Here is what we loved at Paris Design Week 2022

From Maison & Objet to city-wide activations, we round up eye-catching designs from Paris Design Week

identity visits Paris Design Week – and Maison & Objet – to scout the new voices in the capital’s design scene, with highlights including collections by designers from Lebanon, South Korea and France.

A masquerade 

A sense of mystery prevails in Ginori 1735’s home fragrance collection Le Compagnia Di Caterina – designed by revered multidisciplinary Luca Nichetto – which now offers two new fragrances: Amber Lagoon and Musk Road. Comprising candles, incense holders and fragrance diffusers, the collection is inspired by characters in the court of Catherine de’ Medici, who travelled with the Queen from Florence to Paris. It also takes cues from lucha libre masks, the illustrations of Jean-Paul Goude and graffiti art, which together form the statuesque faces of the archetypal protagonists of the collection. Mixing classism with rigorous lines, the faces and sculptures take on an iconic and mysterious dimension, creating a fusion of graphic symbols and colours that recall the ingredients used to create fragrances. Available at THAT Concept Store (thatconceptstore.com)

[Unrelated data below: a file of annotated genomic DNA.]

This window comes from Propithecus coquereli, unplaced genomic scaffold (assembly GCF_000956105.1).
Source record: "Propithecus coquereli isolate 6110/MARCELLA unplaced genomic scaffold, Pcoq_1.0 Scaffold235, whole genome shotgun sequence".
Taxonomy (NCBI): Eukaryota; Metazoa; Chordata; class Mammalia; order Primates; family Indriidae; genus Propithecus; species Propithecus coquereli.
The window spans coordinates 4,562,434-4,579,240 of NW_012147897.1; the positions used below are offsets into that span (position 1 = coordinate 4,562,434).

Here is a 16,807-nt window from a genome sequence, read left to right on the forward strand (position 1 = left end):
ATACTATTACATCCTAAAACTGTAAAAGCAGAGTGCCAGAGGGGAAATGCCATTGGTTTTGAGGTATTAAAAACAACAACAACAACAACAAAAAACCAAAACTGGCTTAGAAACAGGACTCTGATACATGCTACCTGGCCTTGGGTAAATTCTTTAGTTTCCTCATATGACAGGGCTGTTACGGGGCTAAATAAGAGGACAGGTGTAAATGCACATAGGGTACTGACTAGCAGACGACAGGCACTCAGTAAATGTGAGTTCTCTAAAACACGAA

A meeting of worlds

The sought-after Italian designer Cristina Celestino – who is Maison & Objet’s September edition’s Designer of the Year – threw open the doors to her Palais Exotique (‘Exotic Palace’) during the fair: an eclectic and whimsical restaurant space that aimed to pull visitors into another world, in which Celestino once again asserted her creative flair and wide-ranging oeuvre. It’s one she has accomplished in an extremely short period of time (“I’m very tired,” she jokes). She has designed interiors through her own eponymous practice, and accessories for her brand Attico Design, but has also collaborated on furniture pieces and jewellery for brands such as Etel and Fornace Brioni. Palais Exotique is reminiscent of the city’s coffee and tea rooms of the last century, with elements borrowed from different cultures around the world. Defining features include bright-coloured garden fences, architectural forms typical of a palace, and wallpapers and coverings in geometric patterns or tropical flower designs. The space is also an exhibition of Celestino’s collaborations: from her wallcoverings for Misha to her chairs for Billiani and sofas for Moooi.